Application/Uses of Newton’s Laws of Motion
When a body applies force on another body then the second body also applies equal and opposite force on the first body. We have learned about this action and reaction forces from Newton’s third law of motion. In nature forces act in couples. In nature, there is not an individual separate force. Two forces are complementary to each other. The normal force on an object is not always equal in magnitude to the weight of the object.
If an object is accelerating, the normal force will be less than or greater than the weight of the object. Also, if the object is on an inclined plane, the normal force will always be less than the full weight of the object. One of these forces is called action force and the other one is the reaction force. As long as the action force is there, there exists a reaction force also. The practical application of Newton’s laws of motion is described below with an example.
Pulling a boat by a rope (Towing a boat):
Once the boat hits the water, we have a new set of physical factors to consider. The most important one is buoyancy. Buoyancy refers to the upward force exerted on an object that is in a fluid. Suppose M is a boat. At point O a rope is fastened and the boat is pulled by the rope along the bank of the river OR with a force F. F can be resolved at point O into two components— horizontal and vertical components [Figure].
Horizontal component = F Cos θ, its direction is along with OA and the vertical component = F Sin θ, its direction is along OB.
An object’s buoyancy depends on the relationship between the object’s weight and the volume of the water it displaces. The upward force exerted on an object is equal to the volume of water it displaces. If the buoyant force is equal to or greater than the weight of the object, the object floats. In physics, this is known as the Archimedes Principle.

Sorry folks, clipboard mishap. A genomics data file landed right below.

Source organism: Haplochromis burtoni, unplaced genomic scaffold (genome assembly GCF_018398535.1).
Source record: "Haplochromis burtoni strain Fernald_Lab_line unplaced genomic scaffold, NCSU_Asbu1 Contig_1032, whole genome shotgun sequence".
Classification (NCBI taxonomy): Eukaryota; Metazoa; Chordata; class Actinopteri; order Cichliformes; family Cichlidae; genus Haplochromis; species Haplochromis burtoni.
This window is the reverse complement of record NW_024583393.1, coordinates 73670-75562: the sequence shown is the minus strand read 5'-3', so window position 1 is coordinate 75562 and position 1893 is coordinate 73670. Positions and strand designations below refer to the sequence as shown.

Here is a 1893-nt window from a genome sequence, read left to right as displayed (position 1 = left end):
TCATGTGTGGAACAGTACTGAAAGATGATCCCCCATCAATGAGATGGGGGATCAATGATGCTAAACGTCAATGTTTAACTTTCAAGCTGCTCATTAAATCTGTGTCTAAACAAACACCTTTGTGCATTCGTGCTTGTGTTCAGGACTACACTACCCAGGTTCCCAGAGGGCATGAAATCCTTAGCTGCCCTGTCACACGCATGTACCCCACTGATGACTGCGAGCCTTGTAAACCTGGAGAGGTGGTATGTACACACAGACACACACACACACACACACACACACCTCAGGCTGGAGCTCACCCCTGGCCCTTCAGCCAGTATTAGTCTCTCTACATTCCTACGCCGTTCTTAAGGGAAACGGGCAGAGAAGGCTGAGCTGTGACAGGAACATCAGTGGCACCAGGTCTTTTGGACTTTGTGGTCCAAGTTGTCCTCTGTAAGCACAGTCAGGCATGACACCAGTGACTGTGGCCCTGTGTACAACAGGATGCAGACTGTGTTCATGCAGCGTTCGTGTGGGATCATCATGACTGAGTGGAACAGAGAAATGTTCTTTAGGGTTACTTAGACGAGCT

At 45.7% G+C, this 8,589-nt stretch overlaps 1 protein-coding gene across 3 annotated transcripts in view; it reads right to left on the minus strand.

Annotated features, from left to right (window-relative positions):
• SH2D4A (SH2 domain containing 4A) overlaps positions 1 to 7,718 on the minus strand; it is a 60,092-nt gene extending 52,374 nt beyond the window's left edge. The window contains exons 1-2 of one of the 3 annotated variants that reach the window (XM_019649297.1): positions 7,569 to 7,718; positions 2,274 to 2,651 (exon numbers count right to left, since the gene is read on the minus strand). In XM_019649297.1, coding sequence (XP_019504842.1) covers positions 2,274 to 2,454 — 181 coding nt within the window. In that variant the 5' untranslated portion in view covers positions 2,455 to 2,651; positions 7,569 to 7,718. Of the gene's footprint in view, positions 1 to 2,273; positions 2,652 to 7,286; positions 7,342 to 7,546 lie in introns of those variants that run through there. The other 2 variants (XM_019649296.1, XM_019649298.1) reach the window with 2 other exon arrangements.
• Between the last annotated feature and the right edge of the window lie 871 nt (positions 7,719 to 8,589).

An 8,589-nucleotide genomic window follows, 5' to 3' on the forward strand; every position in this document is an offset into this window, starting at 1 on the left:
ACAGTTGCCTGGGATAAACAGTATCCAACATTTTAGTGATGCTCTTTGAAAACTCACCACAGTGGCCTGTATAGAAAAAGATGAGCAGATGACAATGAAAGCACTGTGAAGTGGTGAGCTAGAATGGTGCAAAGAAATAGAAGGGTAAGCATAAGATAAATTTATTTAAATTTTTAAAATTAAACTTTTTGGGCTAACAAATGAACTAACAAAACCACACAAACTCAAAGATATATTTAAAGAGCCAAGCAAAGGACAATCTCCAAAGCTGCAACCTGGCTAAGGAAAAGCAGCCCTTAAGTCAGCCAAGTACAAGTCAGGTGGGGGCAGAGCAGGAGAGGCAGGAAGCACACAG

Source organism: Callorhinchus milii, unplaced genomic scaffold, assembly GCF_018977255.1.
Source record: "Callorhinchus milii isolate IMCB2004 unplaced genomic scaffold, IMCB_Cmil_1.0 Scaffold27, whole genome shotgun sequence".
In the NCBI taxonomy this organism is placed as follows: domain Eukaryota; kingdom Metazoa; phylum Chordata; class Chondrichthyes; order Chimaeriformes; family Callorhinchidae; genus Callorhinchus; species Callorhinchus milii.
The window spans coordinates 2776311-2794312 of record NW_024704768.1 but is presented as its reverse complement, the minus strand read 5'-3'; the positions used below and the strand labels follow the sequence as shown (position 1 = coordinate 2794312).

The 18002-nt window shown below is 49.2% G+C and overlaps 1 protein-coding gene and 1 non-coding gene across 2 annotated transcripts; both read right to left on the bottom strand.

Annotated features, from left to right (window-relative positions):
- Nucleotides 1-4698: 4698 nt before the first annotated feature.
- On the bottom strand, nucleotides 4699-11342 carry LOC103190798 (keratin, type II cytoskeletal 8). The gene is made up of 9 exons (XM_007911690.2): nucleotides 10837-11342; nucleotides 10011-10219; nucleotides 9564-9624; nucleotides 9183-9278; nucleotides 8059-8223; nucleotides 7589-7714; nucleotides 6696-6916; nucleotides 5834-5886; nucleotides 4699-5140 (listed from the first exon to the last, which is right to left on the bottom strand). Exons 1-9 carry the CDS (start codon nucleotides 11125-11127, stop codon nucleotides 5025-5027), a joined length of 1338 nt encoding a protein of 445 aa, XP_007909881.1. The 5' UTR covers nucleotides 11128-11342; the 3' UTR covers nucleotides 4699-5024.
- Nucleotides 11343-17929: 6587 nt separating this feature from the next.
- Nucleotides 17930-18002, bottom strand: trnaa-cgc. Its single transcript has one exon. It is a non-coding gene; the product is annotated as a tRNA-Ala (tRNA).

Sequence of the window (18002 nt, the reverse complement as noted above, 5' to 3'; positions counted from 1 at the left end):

For a boat to float, enough of the boat’s surface must make contact with the water to generate the proper force of buoyancy. If only a small part of the boat touches the water, the volume of displaced fluid won’t be great enough to counteract the boat’s weight and keep it afloat.
The horizontal component of the force F Cos θ pulls the boat forward and the vertical component F Sin θ pulls the boat towards the bank of the river. But vertical component F sin θ balanced by the helm. Larger the rope of the boat, smaller is the angle θ. consequently, the value of F sin θ will be less and that of F cos θ will be more. So, the boat will move fast ahead.
There are other elements of physics at play when launching a boat. For example, the engine of your vehicle has to generate the right amount of torque to go up the boat ramp. You can also use a combination of physics and trigonometry to figure out the ideal slope for a boat ramp. So when you go boating, remember that you’re really doing science.